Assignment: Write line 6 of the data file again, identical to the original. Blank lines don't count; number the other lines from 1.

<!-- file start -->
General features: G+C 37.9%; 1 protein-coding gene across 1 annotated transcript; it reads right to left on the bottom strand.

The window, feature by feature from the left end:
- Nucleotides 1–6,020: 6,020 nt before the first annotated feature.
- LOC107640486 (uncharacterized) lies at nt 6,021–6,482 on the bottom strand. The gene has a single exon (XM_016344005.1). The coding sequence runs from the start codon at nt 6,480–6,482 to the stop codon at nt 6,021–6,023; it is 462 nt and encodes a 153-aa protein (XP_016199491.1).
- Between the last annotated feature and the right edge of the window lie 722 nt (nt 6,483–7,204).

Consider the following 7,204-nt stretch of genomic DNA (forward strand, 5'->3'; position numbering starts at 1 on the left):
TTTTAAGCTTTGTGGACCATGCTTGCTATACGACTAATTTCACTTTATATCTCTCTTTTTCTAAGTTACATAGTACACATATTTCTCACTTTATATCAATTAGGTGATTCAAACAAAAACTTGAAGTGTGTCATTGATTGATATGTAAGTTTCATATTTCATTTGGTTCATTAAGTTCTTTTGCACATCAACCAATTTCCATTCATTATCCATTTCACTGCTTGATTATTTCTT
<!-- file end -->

Consider the following 7,204-nt stretch of genomic DNA (forward strand, 5'->3'; position numbering starts at 1 on the left):